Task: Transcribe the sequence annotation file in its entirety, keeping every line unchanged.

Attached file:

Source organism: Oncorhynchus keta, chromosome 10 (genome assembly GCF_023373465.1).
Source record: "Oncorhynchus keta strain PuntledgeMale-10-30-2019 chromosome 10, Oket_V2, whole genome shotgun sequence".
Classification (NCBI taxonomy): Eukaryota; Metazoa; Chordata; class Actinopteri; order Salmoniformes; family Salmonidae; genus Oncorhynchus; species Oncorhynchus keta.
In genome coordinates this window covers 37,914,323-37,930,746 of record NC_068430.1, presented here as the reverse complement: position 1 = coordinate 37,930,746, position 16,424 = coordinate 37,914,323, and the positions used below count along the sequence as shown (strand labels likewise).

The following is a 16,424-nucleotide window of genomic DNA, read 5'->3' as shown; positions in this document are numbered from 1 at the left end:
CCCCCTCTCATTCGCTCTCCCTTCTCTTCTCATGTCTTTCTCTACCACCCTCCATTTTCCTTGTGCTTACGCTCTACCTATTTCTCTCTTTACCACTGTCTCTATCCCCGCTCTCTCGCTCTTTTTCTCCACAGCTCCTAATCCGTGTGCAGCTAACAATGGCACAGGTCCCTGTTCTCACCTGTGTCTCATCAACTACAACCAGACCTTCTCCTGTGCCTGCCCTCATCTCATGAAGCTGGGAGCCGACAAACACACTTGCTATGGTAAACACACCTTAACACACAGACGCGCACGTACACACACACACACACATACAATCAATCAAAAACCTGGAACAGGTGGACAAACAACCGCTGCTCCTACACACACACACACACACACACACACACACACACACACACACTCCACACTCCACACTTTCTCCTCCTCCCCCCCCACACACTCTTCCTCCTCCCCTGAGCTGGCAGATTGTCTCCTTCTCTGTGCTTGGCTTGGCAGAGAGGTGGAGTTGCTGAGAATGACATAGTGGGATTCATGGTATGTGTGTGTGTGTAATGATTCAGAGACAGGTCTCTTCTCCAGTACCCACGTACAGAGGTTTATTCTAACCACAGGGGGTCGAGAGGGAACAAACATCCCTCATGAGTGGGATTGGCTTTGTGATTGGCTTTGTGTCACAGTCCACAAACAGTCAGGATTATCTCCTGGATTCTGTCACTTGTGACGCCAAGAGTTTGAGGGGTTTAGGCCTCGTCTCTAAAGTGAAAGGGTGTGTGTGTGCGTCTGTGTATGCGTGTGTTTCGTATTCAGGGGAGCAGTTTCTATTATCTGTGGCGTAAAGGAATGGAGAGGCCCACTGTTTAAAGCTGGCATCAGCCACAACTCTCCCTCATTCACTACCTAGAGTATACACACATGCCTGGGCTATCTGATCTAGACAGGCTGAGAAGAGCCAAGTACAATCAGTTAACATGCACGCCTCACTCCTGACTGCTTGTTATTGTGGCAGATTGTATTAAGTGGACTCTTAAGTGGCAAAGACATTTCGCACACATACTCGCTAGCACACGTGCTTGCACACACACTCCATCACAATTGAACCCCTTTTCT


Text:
Source organism: Oncorhynchus keta, chromosome 10 (genome assembly GCF_023373465.1).
Source record: "Oncorhynchus keta strain PuntledgeMale-10-30-2019 chromosome 10, Oket_V2, whole genome shotgun sequence".
Classification (NCBI taxonomy): Eukaryota; Metazoa; Chordata; class Actinopteri; order Salmoniformes; family Salmonidae; genus Oncorhynchus; species Oncorhynchus keta.
In genome coordinates this window covers 37,914,323-37,930,746 of record NC_068430.1, presented here as the reverse complement: position 1 = coordinate 37,930,746, position 16,424 = coordinate 37,914,323, and the positions used below count along the sequence as shown (strand labels likewise).

The following is a 16,424-nucleotide window of genomic DNA, read 5'->3' as shown; positions in this document are numbered from 1 at the left end:
CCCCCTCTCATTCGCTCTCCCTTCTCTTCTCATGTCTTTCTCTACCACCCTCCATTTTCCTTGTGCTTACGCTCTACCTATTTCTCTCTTTACCACTGTCTCTATCCCCGCTCTCTCGCTCTTTTTCTCCACAGCTCCTAATCCGTGTGCAGCTAACAATGGCACAGGTCCCTGTTCTCACCTGTGTCTCATCAACTACAACCAGACCTTCTCCTGTGCCTGCCCTCATCTCATGAAGCTGGGAGCCGACAAACACACTTGCTATGGTAAACACACCTTAACACACAGACGCGCACGTACACACACACACACACATACAATCAATCAAAAACCTGGAACAGGTGGACAAACAACCGCTGCTCCTACACACACACACACACACACACACACACACACACACACACACTCCACACTCCACACTTTCTCCTCCTCCCCCCCCACACACTCTTCCTCCTCCCCTGAGCTGGCAGATTGTCTCCTTCTCTGTGCTTGGCTTGGCAGAGAGGTGGAGTTGCTGAGAATGACATAGTGGGATTCATGGTATGTGTGTGTGTGTAATGATTCAGAGACAGGTCTCTTCTCCAGTACCCACGTACAGAGGTTTATTCTAACCACAGGGGGTCGAGAGGGAACAAACATCCCTCATGAGTGGGATTGGCTTTGTGATTGGCTTTGTGTCACAGTCCACAAACAGTCAGGATTATCTCCTGGATTCTGTCACTTGTGACGCCAAGAGTTTGAGGGGTTTAGGCCTCGTCTCTAAAGTGAAAGGGTGTGTGTGTGCGTCTGTGTATGCGTGTGTTTCGTATTCAGGGGAGCAGTTTCTATTATCTGTGGCGTAAAGGAATGGAGAGGCCCACTGTTTAAAGCTGGCATCAGCCACAACTCTCCCTCATTCACTACCTAGAGTATACACACATGCCTGGGCTATCTGATCTAGACAGGCTGAGAAGAGCCAAGTACAATCAGTTAACATGCACGCCTCACTCCTGACTGCTTGTTATTGTGGCAGATTGTATTAAGTGGACTCTTAAGTGGCAAAGACATTTCGCACACATACTCGCTAGCACACGTGCTTGCACACACACTCCATCACAATTGAACCCCTTTTCT